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How does this team compare to the last one that won an SEC championship?

Comparing this year’s club to its 2006 counterpart.

Josh McCoy/Ole Miss Athletics

About 12 years and a week ago I pulled into an enormous parking lot in Hoover, Alabama as an attendant on a Segway ushered me over to a slew of cars in an otherwise totally empty sea of asphalt (or cement… I don’t really remember). I got out of my car and found the ticket counter, and my journey began. I was about to watch Ole Miss march to a SEC championship, and yet I remember not expecting much at all.

I saw Chris Coghlan, Zack Cozart, C.J. Ketchum, Alex Presley, Justin Henry, and crew go 4-0 in Hoover, win the now-defunct marble pyramid trophy, and propel Ole Miss to another clean sweep in their own regional. Yet, the super regional against Miami, on the other hand, spelled doom for the Rebels as they took the first game but lost games two and three.

No one was surprised. A Mike Bianco coached team had once again managed to miss Omaha despite very promising qualities. Let’s not forget—that team hit .309 and featured Will Kline, Lance Lynn, Brett Bukvich, and Craig Rodriguez on the mound. Still, Ole Miss fans were just waiting to be let down like always. Inevitably, fans knew the run was destined to end before any trips out west.

This 2018 team feels different. Everyone wants to praise the offense, and sure… it’s prolific. The Rebels have hit 76 home runs (something no other Ole Miss team has even approached in the dead bat era) and every piece of the lineup is a threat at the plate—even the ONE player who isn’t hitting over .300 (get it together, Jacob Adams). The arms don’t get enough credit though.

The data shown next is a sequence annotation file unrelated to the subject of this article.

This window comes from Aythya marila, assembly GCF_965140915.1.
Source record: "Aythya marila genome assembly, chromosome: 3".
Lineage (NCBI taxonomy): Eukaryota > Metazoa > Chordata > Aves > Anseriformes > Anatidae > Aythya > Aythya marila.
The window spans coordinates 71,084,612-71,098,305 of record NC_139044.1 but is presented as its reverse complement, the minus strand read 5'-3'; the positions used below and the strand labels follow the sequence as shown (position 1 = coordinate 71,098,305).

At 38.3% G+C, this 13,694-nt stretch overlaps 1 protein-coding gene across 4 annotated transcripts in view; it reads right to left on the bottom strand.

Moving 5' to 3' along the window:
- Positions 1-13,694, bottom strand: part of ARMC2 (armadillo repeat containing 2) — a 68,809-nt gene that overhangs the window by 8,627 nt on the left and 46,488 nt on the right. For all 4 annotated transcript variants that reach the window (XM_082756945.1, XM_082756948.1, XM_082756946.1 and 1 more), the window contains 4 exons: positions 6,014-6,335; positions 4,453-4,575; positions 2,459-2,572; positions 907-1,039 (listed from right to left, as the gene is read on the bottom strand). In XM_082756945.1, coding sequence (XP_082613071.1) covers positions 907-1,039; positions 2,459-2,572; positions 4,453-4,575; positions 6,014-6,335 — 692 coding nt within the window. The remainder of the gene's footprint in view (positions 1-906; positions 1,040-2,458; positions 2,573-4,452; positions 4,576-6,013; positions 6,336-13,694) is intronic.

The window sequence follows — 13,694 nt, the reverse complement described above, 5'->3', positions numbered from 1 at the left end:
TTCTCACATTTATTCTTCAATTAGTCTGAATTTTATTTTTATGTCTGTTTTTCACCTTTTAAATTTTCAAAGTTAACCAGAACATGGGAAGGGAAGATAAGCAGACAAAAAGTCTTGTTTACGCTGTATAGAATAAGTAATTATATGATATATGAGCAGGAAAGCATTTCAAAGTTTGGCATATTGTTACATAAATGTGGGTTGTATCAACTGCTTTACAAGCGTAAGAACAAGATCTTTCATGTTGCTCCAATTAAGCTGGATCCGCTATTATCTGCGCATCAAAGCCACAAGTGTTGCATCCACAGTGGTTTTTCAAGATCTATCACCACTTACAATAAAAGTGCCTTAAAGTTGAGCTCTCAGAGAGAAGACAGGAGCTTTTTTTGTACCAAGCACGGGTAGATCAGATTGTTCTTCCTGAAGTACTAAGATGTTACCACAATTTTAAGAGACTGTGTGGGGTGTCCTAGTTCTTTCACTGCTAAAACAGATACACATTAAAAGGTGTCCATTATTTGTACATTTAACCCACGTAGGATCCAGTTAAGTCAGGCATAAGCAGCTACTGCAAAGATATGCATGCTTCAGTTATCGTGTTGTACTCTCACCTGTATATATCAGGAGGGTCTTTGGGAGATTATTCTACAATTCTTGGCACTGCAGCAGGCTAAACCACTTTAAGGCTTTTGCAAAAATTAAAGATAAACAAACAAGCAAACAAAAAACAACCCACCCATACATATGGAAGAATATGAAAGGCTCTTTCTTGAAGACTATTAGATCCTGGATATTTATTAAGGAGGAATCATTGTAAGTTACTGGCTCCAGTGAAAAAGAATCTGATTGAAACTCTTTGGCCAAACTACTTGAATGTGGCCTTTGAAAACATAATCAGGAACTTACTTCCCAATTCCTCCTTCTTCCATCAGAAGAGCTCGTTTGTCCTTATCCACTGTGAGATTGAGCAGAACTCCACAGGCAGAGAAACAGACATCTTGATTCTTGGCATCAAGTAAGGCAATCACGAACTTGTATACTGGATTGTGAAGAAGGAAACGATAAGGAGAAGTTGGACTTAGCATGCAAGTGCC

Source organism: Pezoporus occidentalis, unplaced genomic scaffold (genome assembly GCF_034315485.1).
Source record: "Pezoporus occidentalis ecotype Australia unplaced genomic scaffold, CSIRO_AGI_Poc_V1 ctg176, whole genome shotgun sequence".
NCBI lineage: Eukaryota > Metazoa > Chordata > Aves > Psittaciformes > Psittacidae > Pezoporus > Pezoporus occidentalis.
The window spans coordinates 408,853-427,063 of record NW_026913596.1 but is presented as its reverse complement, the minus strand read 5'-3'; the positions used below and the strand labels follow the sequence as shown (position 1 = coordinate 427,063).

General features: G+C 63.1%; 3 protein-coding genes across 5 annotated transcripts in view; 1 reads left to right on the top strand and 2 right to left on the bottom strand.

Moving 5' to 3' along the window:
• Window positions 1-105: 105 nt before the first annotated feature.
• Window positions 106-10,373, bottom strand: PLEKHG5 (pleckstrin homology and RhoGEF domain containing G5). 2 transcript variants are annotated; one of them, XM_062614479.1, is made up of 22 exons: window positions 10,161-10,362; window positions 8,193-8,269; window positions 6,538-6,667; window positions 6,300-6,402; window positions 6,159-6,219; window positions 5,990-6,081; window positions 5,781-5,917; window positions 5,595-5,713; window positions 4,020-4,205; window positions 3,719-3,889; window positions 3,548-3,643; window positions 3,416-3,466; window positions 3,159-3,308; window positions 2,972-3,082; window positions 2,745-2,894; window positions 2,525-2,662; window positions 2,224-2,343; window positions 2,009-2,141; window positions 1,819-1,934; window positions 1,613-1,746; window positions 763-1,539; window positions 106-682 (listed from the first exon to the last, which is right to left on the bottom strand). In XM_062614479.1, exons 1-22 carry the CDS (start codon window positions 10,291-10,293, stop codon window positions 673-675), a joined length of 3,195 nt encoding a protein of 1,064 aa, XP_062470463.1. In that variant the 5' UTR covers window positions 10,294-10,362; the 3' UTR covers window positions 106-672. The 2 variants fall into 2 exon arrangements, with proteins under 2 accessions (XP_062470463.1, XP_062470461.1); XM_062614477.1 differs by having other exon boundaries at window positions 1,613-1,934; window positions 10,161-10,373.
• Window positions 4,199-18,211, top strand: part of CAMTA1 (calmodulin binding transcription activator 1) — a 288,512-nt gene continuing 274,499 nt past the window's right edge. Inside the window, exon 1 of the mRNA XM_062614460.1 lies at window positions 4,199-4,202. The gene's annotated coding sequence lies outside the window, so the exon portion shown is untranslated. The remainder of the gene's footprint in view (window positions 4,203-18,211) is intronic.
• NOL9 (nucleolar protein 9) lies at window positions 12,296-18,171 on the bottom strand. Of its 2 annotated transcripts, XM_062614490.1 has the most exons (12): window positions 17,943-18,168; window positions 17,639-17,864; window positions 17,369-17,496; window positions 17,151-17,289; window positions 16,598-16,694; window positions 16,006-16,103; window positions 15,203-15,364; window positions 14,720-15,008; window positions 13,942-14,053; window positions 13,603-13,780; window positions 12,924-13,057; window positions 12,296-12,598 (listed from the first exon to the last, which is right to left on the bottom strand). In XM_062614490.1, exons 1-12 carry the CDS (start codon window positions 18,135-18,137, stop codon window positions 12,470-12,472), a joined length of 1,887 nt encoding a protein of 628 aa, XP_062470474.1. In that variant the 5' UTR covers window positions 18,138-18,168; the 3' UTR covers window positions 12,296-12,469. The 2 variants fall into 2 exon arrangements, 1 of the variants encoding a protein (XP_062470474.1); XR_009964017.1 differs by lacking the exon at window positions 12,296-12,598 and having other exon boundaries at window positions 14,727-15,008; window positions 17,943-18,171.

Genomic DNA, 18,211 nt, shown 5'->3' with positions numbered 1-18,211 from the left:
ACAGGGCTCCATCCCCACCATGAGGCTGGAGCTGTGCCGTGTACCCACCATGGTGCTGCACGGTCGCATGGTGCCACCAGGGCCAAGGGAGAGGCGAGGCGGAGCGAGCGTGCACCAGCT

This Ole Miss team has a 3.71 ERA, compared to that mighty 2006 team’s 4.7. That’s because it’s not just about starting pitchers, even though Ryan Rolison (3.79 ERA), Brady Feigl (3.83), and James McArthur (4.10) are collectively much better than Kline (3.71), Bukvich (4.50), Lynn (4.96), and Rodriguez (5.53). The biggest difference is actually at the closer spot, where Garrett White sported a 3.39 ERA to Parker Caracci’s 1.85. There were even bigger differences as you went down the line, as the 2006 staff featured four players who threw 36 or more innings with ERAs over 5. This 2018 staff doesn’t have a single player meeting that criteria. It’s just more consistent.

An intriguing coincidence, the 2006 season began with a matchup against the St. Louis Billikens just like this postseason does. The Rebels won that game 9-1 and followed it up with an 11-2 victory the next day. We can only hope to see a similar outcome Friday.

A few years ago, I was critical of Bianco. “Where’s the next Zack Cozart? Where’s Chris Coghlan,” I asked. It’s time to stop comparing this team to past greats. They’re not the 2006 team; they’re better.